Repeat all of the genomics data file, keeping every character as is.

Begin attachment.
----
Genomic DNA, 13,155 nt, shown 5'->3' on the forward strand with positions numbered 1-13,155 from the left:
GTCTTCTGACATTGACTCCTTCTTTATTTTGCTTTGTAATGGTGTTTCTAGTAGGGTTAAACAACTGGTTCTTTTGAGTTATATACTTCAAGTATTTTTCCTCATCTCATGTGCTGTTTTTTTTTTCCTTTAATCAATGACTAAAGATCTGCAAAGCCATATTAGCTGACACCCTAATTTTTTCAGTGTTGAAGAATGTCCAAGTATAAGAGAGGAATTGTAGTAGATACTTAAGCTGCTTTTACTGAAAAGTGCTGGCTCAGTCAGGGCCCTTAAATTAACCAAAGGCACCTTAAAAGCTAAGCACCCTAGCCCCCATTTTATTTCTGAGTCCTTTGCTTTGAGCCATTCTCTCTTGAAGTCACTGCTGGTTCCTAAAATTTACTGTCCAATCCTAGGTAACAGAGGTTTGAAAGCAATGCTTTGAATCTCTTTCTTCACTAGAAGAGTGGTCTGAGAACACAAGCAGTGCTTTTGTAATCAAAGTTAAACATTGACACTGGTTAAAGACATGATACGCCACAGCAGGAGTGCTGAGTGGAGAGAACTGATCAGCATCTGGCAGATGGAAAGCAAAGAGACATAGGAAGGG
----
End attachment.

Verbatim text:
Genomic DNA, 13,155 nt, shown 5'->3' on the forward strand with positions numbered 1-13,155 from the left:
GTCTTCTGACATTGACTCCTTCTTTATTTTGCTTTGTAATGGTGTTTCTAGTAGGGTTAAACAACTGGTTCTTTTGAGTTATATACTTCAAGTATTTTTCCTCATCTCATGTGCTGTTTTTTTTTTCCTTTAATCAATGACTAAAGATCTGCAAAGCCATATTAGCTGACACCCTAATTTTTTCAGTGTTGAAGAATGTCCAAGTATAAGAGAGGAATTGTAGTAGATACTTAAGCTGCTTTTACTGAAAAGTGCTGGCTCAGTCAGGGCCCTTAAATTAACCAAAGGCACCTTAAAAGCTAAGCACCCTAGCCCCCATTTTATTTCTGAGTCCTTTGCTTTGAGCCATTCTCTCTTGAAGTCACTGCTGGTTCCTAAAATTTACTGTCCAATCCTAGGTAACAGAGGTTTGAAAGCAATGCTTTGAATCTCTTTCTTCACTAGAAGAGTGGTCTGAGAACACAAGCAGTGCTTTTGTAATCAAAGTTAAACATTGACACTGGTTAAAGACATGATACGCCACAGCAGGAGTGCTGAGTGGAGAGAACTGATCAGCATCTGGCAGATGGAAAGCAAAGAGACATAGGAAGGG